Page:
The problem, to go right back to the beginning, is that crypto is volatile and unstable. There aren’t a lot of trustworthy, well established cryptos. Bitcoin, the oldest cryptocurrency, is famous for volatility so dramatic that it is almost impossible to do business with it, at least with a business that is still anchored in the real world. That’s why stable-coins are so attractive; people are seeking a way to have realistic legal tender combined with the benefits of blockchain, and the only convenient way to do this is to create a token that has the face value of a currency like USD, EUR, CHF, GBP and so forth. Blockchain adds the possibility of doing trades in real time without the risk of a rollback. But the biggest impediment to using crypto or blockchain for real business are regulations. Regulators have a big problem with legal tender on blockchain, because of the before-mentioned issues. But, for businesses, there is an alternative.

Accounting Tokens Instead of Stablecoins

Accounting Tokens can best be compared with any standard credit and debit accounting system that businesses (and even private people) have been using since the early days of bookkeeping. Whether you make your entries on paper, in an Excel sheet, or on blockchain is irrelevant, accounting ultimately works the same way. Regulators tend to follow the rule that if something looks and smells like a financial product, and acts like a financial product, then it can be classified as a financial product. Accounting on Excel is anything but a financial product. Therefore by making sure that Accounting Tokens have the same properties as any other accounting system, Accounting Tokens cannot be qualified as a financial product.

If you want to do business with just a limited number of business partners, then you can use blockchain to do the settlement process between these business partners. Here, the token fulfills only accounting purposes, standing for the amount of money you owe the token holder. But, the upside here is that, thanks to the endless possibilities of tokenization, it doesn’t just have to be money. It can also be goods and services equaling the amount of the face value, not unlike the good old-fashioned coupon. In fact, you can think of it as exactly that.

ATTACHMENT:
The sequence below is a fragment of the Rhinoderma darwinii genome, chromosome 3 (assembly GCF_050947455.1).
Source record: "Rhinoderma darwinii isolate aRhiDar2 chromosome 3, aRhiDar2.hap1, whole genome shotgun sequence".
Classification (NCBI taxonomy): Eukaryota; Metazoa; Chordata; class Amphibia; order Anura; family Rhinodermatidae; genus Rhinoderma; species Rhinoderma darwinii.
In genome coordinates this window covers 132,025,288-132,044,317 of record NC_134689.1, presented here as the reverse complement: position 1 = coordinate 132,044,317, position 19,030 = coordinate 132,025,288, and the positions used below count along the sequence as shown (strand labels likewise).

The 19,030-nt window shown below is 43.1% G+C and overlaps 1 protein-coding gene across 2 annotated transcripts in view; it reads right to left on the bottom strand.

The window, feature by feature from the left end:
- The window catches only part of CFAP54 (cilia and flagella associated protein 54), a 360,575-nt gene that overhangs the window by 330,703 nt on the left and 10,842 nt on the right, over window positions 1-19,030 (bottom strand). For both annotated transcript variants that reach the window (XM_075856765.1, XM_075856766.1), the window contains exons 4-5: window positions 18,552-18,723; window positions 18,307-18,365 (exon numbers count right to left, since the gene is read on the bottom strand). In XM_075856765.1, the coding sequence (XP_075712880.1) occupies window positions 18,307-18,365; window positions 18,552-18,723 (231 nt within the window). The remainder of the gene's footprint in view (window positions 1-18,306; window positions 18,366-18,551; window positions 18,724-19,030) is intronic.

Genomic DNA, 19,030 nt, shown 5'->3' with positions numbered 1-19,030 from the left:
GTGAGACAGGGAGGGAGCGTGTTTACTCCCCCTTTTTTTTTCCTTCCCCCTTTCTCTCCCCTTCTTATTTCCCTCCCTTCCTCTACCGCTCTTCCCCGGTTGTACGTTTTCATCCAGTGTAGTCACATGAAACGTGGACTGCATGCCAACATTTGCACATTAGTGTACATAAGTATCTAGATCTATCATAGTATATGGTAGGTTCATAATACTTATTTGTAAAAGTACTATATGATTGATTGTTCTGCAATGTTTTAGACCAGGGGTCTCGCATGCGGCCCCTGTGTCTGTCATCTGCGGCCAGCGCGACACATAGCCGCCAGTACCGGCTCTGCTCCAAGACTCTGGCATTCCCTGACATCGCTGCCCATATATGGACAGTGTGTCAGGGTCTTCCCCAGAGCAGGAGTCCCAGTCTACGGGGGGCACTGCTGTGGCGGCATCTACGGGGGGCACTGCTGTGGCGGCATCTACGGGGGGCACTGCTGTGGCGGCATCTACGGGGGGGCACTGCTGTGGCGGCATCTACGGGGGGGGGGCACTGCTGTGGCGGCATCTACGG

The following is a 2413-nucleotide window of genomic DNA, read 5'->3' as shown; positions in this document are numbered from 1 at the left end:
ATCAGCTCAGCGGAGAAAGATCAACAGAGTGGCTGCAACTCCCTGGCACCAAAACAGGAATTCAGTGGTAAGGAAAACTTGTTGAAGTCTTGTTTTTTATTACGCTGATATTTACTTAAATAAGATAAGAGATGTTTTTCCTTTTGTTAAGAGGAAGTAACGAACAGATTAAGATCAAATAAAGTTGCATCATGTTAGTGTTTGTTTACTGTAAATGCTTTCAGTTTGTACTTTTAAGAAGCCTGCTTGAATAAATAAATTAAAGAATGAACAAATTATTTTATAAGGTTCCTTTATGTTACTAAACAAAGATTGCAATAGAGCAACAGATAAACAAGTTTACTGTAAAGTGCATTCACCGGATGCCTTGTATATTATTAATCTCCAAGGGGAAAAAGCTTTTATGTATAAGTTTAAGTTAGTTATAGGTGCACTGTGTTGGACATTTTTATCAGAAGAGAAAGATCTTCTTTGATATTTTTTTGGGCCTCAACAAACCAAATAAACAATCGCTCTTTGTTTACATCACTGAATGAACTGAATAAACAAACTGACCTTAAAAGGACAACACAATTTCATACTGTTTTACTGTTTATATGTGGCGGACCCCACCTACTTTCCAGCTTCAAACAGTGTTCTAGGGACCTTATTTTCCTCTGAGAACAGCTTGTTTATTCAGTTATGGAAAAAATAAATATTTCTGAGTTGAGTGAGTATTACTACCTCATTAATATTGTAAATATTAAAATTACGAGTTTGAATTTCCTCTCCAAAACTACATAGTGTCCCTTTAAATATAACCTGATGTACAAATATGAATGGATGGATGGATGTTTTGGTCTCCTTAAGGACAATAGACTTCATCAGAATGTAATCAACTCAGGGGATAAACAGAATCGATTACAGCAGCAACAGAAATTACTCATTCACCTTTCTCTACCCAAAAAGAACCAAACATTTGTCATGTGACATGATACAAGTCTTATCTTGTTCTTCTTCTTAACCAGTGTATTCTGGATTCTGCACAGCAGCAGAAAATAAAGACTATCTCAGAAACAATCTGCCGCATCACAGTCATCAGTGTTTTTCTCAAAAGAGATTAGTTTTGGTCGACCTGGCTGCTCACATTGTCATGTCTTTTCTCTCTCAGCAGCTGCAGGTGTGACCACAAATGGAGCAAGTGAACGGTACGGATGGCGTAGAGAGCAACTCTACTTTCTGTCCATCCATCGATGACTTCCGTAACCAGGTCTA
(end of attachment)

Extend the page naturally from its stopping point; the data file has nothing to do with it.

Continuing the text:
Using blockchain for such a purpose also adds the possibility of governance. In the case of an accounting token, it might be necessary to restrict the group of possible token holders to those who have gone through a proper KYC/AML process; for example, a whitelist would make sure that nobody outside of that group can get or hold the token. Documentation can be added, which sets the rules and conditions under which the token can be used. And it can even be included into your balance sheet, because it is nothing more than an entry on a (public) table, saying how much one party owes to another one.

This is not a stablecoin in the way regulators fear, but literally a stable-coin (stable-token) that fulfills most of the same requirements that people crave. It is pegged to a currency, it can be used like cash in a realtime transaction on-chain, and it can’t be rolled back. What more do you need?

At CoreLedger, we believe that blockchain is a practical technical solution to improve and solve a wide variety of issues across industries and sectors, which is why we try to cut through the hype and focus on real world applications, not just what’s technically possible.

CoreLedger’s mission is to help businesses of all sizes quickly and affordably access the benefits of blockchain technology. From issuing a simple token, to enterprise- grade token economy solutions, we have all the tools you need to quickly and affordably integrate blockchain into your business.

Interested in our results-focused, real-world approach? Then visit our website for more information, or get in touch with us directly to discuss your project.




Asset tokenization | Blockchain documentation | Token transaction